Abraham Oghobase

Abraham Oghobase
Abraham Oghobase, Untitled 2012

Combining photography and performance, Abraham Oghobase investigates the purpose of existence by attempting to capture a wide range of human emotions through photography. Loneliness, fear, anxiety, solitude and freedom are some of the feelings he explores using his own body as subject matter. He aims to de-construct and even to de-contextualize in order to find a new, unique meaning for the individual who continuously has to negotiate his way through the world to find his place on this planet.

Oghobase’s secondary subject is the city and the relationship of the individual to the urban landscape. His home of Lagos is a metropolis of over ten million people and the commercial capital of Nigeria. Competition for space is a daily struggle and every available wall is indiscriminately plastered with hundreds of handbills and posters, scrawled with text advertising the many and diverse services offered by the city’s enterprising residents. His new series Untitled (2012) shows the artist’s body positioned in relation to one such graffitied wall, a site which was formerly a commercial area for shops. Oghobase is interested in how we consume and the way people have utilised the landscape to sell their goods and services. He remarks that ‘validating the authenticity of the information contained in these ads becomes quite a complex task for the consumer due to the disorganised mode of presentation and often incomplete details. My engagement with one such wall of “classifieds” serves to question the effectiveness of such guerilla marketing.’1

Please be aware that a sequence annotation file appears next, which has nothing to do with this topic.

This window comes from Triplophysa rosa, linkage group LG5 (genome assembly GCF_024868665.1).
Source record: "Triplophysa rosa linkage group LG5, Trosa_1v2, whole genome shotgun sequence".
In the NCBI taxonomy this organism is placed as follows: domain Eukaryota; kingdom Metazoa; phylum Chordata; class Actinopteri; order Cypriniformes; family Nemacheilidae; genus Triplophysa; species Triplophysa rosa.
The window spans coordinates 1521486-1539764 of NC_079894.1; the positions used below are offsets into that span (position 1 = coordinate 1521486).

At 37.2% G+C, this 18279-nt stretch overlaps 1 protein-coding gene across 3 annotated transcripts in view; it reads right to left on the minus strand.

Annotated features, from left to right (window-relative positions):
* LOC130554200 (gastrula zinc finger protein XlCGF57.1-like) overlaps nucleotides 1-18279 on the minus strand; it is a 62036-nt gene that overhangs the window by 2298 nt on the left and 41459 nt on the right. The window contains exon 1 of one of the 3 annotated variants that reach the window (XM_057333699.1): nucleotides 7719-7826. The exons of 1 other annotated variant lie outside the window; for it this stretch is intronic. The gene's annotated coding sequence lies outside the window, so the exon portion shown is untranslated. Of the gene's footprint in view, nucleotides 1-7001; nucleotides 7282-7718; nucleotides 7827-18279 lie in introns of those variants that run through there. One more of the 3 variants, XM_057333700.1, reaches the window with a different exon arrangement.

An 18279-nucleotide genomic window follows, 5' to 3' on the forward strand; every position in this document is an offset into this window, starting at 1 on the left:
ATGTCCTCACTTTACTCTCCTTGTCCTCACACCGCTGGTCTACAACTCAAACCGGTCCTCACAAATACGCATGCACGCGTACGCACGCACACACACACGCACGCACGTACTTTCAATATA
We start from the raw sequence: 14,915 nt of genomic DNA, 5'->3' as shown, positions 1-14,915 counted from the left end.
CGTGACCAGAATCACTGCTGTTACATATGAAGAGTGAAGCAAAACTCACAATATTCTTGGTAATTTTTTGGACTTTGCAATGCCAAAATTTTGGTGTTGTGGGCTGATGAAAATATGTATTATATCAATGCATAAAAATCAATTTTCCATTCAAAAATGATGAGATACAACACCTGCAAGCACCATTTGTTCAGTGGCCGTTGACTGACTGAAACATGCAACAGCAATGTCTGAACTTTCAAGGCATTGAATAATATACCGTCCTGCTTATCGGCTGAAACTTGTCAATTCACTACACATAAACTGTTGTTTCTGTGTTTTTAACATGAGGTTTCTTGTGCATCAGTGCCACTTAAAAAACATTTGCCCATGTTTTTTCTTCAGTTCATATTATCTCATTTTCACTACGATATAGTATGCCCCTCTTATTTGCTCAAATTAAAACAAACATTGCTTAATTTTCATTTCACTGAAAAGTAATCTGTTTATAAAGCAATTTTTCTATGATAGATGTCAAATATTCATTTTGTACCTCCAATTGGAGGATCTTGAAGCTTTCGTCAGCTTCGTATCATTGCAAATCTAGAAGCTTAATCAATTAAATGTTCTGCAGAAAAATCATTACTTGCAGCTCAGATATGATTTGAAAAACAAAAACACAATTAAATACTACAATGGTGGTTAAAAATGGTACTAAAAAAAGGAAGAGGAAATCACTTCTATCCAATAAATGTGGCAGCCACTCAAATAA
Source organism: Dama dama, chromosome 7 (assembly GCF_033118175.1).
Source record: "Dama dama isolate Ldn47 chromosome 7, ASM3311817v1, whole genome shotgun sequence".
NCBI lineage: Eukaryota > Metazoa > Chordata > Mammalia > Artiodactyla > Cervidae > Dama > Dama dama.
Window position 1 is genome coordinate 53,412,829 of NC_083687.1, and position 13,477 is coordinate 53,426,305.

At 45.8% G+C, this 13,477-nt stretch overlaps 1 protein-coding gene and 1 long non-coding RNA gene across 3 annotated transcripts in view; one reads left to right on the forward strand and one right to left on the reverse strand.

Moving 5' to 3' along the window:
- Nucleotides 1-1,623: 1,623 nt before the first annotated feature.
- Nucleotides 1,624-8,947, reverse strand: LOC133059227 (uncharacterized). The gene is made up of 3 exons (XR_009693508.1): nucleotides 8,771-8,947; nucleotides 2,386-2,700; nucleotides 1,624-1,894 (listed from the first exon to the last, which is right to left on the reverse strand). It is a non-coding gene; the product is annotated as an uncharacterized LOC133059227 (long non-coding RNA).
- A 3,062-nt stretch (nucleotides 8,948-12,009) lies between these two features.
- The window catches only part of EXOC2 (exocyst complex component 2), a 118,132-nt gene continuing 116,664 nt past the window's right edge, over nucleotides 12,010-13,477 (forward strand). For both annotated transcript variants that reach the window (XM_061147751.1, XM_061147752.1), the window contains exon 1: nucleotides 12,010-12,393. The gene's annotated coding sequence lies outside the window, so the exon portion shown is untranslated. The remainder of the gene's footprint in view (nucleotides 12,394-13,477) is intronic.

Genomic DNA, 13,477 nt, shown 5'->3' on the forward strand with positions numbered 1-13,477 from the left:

1 Abraham Oghobase in an email to the Natasha Howes 26 January 2012.


Born in 1979 in Lagos, Nigeria. Lives and works in Lagos, Nigeria.

Studied at the Yaba College of Technology – School of Art, Design and Printing, majoring in photography.

His work has been exhibited in his home country of Nigeria and across Africa and Europe including ARS II, KIASMA, Museum of Contemporary Art, Helsinki, Finland, 2011; Synchronicity II, Tiwani Contemporary, London, UK, 2012.

Work shown

Untitled 2012

C-Print mounted on aluminium

Courtesy of the artist


Martin Barlow, curator of the exhibition Moving Into Space at the National Football Museum talks about the exhibition.

Barthélémy Toguo, Lucy Azubuike and Nnenna Okore, three of the exhibited artists, talk about their work and their interest in using materials which reflect the lifestyle and experience of the people of West Africa.

Twitter (#wefaceforward)

Creative Tourist


Nine countries show off their talent as five city venues link up for a summer celebration. Helen Nugent in the Guardian

Street life, dazzling dress, social commentary and a riot of sensuous colour interweave in a rich assembly of West African art, writes Charles Gore in the Times Higher Education